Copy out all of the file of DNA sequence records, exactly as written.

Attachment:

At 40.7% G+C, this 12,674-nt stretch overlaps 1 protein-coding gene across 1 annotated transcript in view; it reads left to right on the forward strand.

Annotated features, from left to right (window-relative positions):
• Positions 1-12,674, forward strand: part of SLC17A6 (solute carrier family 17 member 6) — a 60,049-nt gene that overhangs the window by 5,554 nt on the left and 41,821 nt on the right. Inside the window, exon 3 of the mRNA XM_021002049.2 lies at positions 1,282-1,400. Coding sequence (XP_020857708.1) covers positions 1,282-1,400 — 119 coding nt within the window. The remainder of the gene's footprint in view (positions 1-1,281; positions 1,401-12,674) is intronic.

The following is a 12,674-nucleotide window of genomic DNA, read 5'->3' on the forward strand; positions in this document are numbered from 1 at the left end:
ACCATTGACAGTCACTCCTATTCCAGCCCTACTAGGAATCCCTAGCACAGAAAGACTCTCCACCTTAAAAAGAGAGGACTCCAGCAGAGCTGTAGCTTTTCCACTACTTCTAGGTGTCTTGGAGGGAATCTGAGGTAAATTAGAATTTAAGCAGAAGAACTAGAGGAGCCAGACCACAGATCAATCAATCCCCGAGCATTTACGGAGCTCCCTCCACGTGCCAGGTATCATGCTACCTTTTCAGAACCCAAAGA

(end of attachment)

At 40.7% G+C, this 12,674-nt stretch overlaps 1 protein-coding gene across 1 annotated transcript in view; it reads left to right on the forward strand.

Annotated features, from left to right (window-relative positions):
• Positions 1-12,674, forward strand: part of SLC17A6 (solute carrier family 17 member 6) — a 60,049-nt gene that overhangs the window by 5,554 nt on the left and 41,821 nt on the right. Inside the window, exon 3 of the mRNA XM_021002049.2 lies at positions 1,282-1,400. Coding sequence (XP_020857708.1) covers positions 1,282-1,400 — 119 coding nt within the window. The remainder of the gene's footprint in view (positions 1-1,281; positions 1,401-12,674) is intronic.

The following is a 12,674-nucleotide window of genomic DNA, read 5'->3' on the forward strand; positions in this document are numbered from 1 at the left end:
ACCATTGACAGTCACTCCTATTCCAGCCCTACTAGGAATCCCTAGCACAGAAAGACTCTCCACCTTAAAAAGAGAGGACTCCAGCAGAGCTGTAGCTTTTCCACTACTTCTAGGTGTCTTGGAGGGAATCTGAGGTAAATTAGAATTTAAGCAGAAGAACTAGAGGAGCCAGACCACAGATCAATCAATCCCCGAGCATTTACGGAGCTCCCTCCACGTGCCAGGTATCATGCTACCTTTTCAGAACCCAAAGA